Building Healthy Native Communities: National American Indian & Alaska Native ATTC



December 11, 2018

Jeff Ledolter & Anne Helene Skinstad
National American Indian & Alaska Native Addiction Technology Transfer Center



On November 14, 2018, the National American Indian & Alaska Native Addiction Technology Transfer Center (ATTC), Mental Health Technology Transfer Center (MHTTC), and Prevention Technology Transfer Centers (PTTC) gathered at the University of Iowa’s College of Public Health for its fifth annual symposium titled “Building Healthy Native Communities.” After a blessing from Robert Begay, MA, a member of the Navajo Nation and the Advisory Council for the three centers, native guest speakers from across the nation came together to discuss the issues facing native communities today.

Clyde McCoy, Ph.D., Eastern Band of the Cherokee Nation, presented on how native history is viewed today and Jacqueline Gray, Ph.D., Choctaw and Cherokee descent, presented on how to influence positive outcomes for the indigenous elderly. Roger D. Walker, Western Band of the Cherokee Nation, and Melvina McCabe, MD, Navajo Nation, both presented separately on how to recruit, retain and mentor native behavioral health professionals. Ken Winters presented on Recovery High Schools, and Ray Daw, MA, Navajo Nation, closed the symposium with a comparison of Native American and Euro-American mental health.

The National American Indian & Alaska Native ATTC was also pleased to feature Frank LaMere, from the Winnebago Tribe of Nebraska, as its Spotlight Series speaker for the College of Public Health. Mr. LaMere presented on the 20-year struggle to stop the flow of alcohol from White Clay, Nebraska across the state border to the Pine Ridge Nation. The Pine Ridge Nation prohibits alcohol, although a quarter of the children born there are diagnosed with Fetal Alcohol Spectrum Disorder. White Clay, an unincorporated town with a population of 14, had the licenses of its four liquor stores expire only in 2017, after over 100 years of selling alcohol to tribal members, and after years of activists such as Mr. LaMere advocating for its shutdown.

The public symposium attracted students, professors, behavioral health professionals and physicians from the University of Iowa and national organizations and closed with a traditional dinner catered by Mary Youngbear and her team from the Meskwaki Nation.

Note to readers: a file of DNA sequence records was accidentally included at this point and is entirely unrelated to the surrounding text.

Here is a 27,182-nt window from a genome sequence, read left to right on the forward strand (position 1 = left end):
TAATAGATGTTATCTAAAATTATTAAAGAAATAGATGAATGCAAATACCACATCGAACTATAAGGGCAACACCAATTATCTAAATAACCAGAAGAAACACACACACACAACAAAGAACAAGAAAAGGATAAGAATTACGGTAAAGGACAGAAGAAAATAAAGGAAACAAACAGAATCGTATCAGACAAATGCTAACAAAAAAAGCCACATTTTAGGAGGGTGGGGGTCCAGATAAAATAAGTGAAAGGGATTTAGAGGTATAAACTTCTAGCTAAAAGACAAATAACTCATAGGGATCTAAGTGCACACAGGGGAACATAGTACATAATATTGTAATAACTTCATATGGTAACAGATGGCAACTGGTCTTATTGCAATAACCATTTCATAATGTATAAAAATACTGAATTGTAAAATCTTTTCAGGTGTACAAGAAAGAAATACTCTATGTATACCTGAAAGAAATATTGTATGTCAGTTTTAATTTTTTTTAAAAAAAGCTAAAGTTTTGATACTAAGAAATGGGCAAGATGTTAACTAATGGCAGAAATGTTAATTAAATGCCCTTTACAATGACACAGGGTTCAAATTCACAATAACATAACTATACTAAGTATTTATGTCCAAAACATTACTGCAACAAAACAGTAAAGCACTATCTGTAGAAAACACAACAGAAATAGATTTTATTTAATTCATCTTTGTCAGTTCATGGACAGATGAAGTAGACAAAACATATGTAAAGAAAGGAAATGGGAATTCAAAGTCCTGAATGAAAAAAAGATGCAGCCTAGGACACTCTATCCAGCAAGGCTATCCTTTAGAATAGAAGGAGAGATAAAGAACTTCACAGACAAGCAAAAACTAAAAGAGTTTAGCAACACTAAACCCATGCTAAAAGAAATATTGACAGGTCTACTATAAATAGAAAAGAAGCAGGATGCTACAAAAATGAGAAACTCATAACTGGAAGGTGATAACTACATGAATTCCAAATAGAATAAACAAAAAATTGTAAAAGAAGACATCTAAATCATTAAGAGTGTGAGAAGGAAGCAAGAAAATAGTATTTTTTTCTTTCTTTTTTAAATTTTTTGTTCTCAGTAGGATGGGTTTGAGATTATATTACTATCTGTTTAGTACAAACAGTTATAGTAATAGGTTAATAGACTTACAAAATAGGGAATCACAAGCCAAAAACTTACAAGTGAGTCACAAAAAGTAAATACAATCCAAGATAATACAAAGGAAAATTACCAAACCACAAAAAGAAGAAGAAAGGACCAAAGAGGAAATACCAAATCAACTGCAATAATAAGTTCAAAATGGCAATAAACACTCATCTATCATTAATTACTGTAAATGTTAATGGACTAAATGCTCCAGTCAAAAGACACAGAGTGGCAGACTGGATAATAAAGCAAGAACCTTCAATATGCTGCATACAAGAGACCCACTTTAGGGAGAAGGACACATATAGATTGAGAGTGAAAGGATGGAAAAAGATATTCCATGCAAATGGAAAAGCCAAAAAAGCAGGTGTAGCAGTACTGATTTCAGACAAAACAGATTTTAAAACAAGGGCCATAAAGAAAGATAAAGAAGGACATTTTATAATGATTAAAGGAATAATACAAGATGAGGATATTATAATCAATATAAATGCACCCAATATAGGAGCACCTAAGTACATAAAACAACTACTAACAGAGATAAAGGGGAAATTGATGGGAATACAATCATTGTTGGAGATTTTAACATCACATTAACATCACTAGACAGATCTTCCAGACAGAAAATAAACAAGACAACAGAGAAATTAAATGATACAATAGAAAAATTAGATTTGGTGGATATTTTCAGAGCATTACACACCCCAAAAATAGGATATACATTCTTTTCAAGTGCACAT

Following the symposium, the National American Indian & Alaska Native ATTC Advisory Council convened to plan for the next five years. With the formation of the National American Indian & Alaska Native MHTTC and National American Indian & Alaska Native PTTC divisions of the existing ATTC, a more focused effort will be required to coordinate the three centers. No aspect of health exists in a vacuum, so no disease can be treated separately. All three centers share the mission of providing culturally-relevant behavioral health methods that treat the whole patient and not just their diagnoses.

Native populations face growing rates of synthetic opioid use disorder, as well as a range of interconnected issues such as alcoholism, unemployment, poverty, depression, HIV/AIDS, homelessness, and suicide. Wellness will not only come from the elimination of behavioral health disorders but by promoting healthy communities and cultures.

We look forward to sharing the presentations from the fifth annual symposium with you in the form of a proceedings document. Periodic, large scale meetings such as the symposium and advisory council discussions provide important opportunities to reflect on the previous methods used since the Prairielands ATTC began our Native initiative in 1995, and to strategize how to be most effective in the years to come.

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